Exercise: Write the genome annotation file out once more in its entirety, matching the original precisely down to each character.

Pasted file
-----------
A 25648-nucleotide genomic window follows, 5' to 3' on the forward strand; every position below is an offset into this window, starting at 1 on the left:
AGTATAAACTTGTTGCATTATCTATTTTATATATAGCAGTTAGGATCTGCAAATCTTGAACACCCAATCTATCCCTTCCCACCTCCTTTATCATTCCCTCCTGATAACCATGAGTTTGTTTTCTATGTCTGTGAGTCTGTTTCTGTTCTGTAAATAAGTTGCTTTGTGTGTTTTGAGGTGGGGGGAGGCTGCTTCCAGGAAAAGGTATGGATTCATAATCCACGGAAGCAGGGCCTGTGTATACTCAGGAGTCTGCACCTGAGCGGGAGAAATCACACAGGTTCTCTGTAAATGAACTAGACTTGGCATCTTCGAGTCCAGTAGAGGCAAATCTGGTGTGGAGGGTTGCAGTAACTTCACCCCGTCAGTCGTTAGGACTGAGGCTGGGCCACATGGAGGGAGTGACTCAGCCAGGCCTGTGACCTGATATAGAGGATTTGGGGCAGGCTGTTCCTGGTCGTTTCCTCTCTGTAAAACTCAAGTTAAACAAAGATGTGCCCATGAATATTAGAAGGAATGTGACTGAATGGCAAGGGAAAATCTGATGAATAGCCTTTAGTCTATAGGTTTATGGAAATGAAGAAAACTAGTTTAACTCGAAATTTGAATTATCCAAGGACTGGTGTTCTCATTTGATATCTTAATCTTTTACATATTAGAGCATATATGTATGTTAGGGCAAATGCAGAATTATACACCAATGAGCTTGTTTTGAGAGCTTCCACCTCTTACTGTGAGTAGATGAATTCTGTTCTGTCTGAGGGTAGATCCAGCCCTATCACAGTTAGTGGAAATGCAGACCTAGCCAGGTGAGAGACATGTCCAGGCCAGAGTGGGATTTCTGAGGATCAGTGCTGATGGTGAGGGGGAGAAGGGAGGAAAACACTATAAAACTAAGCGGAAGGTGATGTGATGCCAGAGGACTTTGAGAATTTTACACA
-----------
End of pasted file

A 25648-nucleotide genomic window follows, 5' to 3' on the forward strand; every position below is an offset into this window, starting at 1 on the left:
AGTATAAACTTGTTGCATTATCTATTTTATATATAGCAGTTAGGATCTGCAAATCTTGAACACCCAATCTATCCCTTCCCACCTCCTTTATCATTCCCTCCTGATAACCATGAGTTTGTTTTCTATGTCTGTGAGTCTGTTTCTGTTCTGTAAATAAGTTGCTTTGTGTGTTTTGAGGTGGGGGGAGGCTGCTTCCAGGAAAAGGTATGGATTCATAATCCACGGAAGCAGGGCCTGTGTATACTCAGGAGTCTGCACCTGAGCGGGAGAAATCACACAGGTTCTCTGTAAATGAACTAGACTTGGCATCTTCGAGTCCAGTAGAGGCAAATCTGGTGTGGAGGGTTGCAGTAACTTCACCCCGTCAGTCGTTAGGACTGAGGCTGGGCCACATGGAGGGAGTGACTCAGCCAGGCCTGTGACCTGATATAGAGGATTTGGGGCAGGCTGTTCCTGGTCGTTTCCTCTCTGTAAAACTCAAGTTAAACAAAGATGTGCCCATGAATATTAGAAGGAATGTGACTGAATGGCAAGGGAAAATCTGATGAATAGCCTTTAGTCTATAGGTTTATGGAAATGAAGAAAACTAGTTTAACTCGAAATTTGAATTATCCAAGGACTGGTGTTCTCATTTGATATCTTAATCTTTTACATATTAGAGCATATATGTATGTTAGGGCAAATGCAGAATTATACACCAATGAGCTTGTTTTGAGAGCTTCCACCTCTTACTGTGAGTAGATGAATTCTGTTCTGTCTGAGGGTAGATCCAGCCCTATCACAGTTAGTGGAAATGCAGACCTAGCCAGGTGAGAGACATGTCCAGGCCAGAGTGGGATTTCTGAGGATCAGTGCTGATGGTGAGGGGGAGAAGGGAGGAAAACACTATAAAACTAAGCGGAAGGTGATGTGATGCCAGAGGACTTTGAGAATTTTACACA